Monday, 1 June 2020

Roger Ryman — an appreciation

Roger Ryman with Brian Turner (left)
and Alastair Gilmour (right), when he was
the British Guild of Beer Writers
Brewer of the Year in 2006 (see the official
citation is at the bottom)
This is not an obituary of Roger Ryman, whose death was announced at the end of last week. It is an appreciation of someone I had known for nearly 20 years. I first met him at St Austell in 2001, whilst researching my debut book West Country Ales (though we’d spoken over the phone before this). We got on well and over the years I went back to the brewery many times, had beers with him in various places and always contacted him if I had a question on the brewing process (I found an email from 2006 where I’d asked him about lautering when I’d come back from visiting a couple of Alt breweries). I remember when the news came through that St Austell had bought Bath Ales, I rather cheekily emailed him to ask if he would sort out what I then perceived was a diacetyl issue with some of their beers. He took it in good heart. He took me around the newly commissioned brewery in late 2018, I was fascinated by it and you could also see the quiet pride he took in overseeing the project. He was one of the great brewers of the last couple of decades and is rightly hailed as the person who put St Austell on the national beer map (I also think he had a valuable ally in the shape of former Managing Director James Staunton). Here is the profile I wrote of St Austell with a particular emphasis on Roger’s influence for Britain’s Beer Revolution, which was published in 2014. This is my appreciation of him. I will miss him.




Here comes a double IPA, bruised gold in the glass, sharp and zestful on the nose alongside a blast of tropical fruit (ripe peach/apricot skin perhaps). A sip from the glass and a further run of tropical fruit on the tongue, a big boost of bitterness with a juicy malt sweetness holding it together while its long tail-end finish of bitterness seemingly goes on forever and ever. This is a beast of a beer, whose heart beats wildly on the American west coast. You can almost hear the waves bearing the surfers to shore. Or can you? There are waves and surfers close to the brewery from where this beer emerges — we’re not in southern California but southern Cornwall. 

Big Job is crewed ashore at St Austell, the august family brewery that is definitely part of the British brewing revolution. There’s a delicious irony at play here — back in the 1990s St Austell (or St Awful as they were known then) would have been seen as just another brewery treading water as beer sales fell and pubs closed. Yet the brewery is still about and rocking the beer world. What happened? Two words: Roger Ryman.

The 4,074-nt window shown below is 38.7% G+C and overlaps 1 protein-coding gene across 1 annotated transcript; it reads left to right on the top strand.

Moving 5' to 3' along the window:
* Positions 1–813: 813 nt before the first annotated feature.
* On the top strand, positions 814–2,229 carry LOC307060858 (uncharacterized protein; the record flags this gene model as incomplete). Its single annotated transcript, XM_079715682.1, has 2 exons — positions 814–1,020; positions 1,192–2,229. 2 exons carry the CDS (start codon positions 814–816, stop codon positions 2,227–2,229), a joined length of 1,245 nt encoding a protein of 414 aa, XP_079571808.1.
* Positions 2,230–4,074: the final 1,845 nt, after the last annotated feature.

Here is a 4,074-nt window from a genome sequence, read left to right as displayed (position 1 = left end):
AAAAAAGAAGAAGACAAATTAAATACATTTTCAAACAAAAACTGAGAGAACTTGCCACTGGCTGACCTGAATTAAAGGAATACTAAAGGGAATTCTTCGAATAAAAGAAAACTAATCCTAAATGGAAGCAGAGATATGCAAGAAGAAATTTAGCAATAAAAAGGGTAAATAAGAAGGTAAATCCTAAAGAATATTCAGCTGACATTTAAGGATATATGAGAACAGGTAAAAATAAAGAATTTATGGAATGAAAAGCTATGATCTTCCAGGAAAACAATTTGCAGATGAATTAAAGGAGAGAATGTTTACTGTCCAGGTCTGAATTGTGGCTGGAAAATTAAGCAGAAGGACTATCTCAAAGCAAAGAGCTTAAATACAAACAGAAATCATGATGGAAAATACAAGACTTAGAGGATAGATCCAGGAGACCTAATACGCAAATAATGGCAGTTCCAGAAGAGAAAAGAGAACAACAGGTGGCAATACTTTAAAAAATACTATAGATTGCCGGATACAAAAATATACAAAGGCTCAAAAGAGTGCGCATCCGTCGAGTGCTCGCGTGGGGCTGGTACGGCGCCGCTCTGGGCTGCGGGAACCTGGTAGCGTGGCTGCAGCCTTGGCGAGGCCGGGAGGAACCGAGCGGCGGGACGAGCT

Late in 2014 and I’m at St Austell with the 
two Rogers (thanks to Susanna Forbes for this)
Back in 1999, a tall, gig-rowing, rugby-playing Lancastrian took on the top job in brewing, that of a head brewer. He’d come from Maclay’s in Scotland, hardly a den of seething innovation but he was iron-like in his resolution to change things at St Austell. 

‘When I was interviewed for the vacant Head Brewer’s job,’ recalls Ryman, ‘I made it clear to the MD-in-waiting James Staughton of the opportunity that I saw for the company. The business had a solid estate of pubs and a strong regional identity, while the brewery itself, although not modern, was housed in a structurally sound granite building, and not threatened with imminent physical collapse. Why would this brewery not be successful? I was clear in my ambition that with the application of good brewing practice, innovation and focus on beer brand development I could see no reason why it could not double its sales in ten years, own a nationally revered cask ale brand and sit proudly at the top table amongst regional and family brewers.’

If history, as James Joyce had Stephen Dedalus say in Ulysses, ‘is a nightmare from which I am trying to awake’, then Ryman was the alarm clock for St Austell. Granted they had a heritage going back to 1851, but what Ryman did was merge its traditional values with a modernistic approach that continues to drive the brewery forward to this day.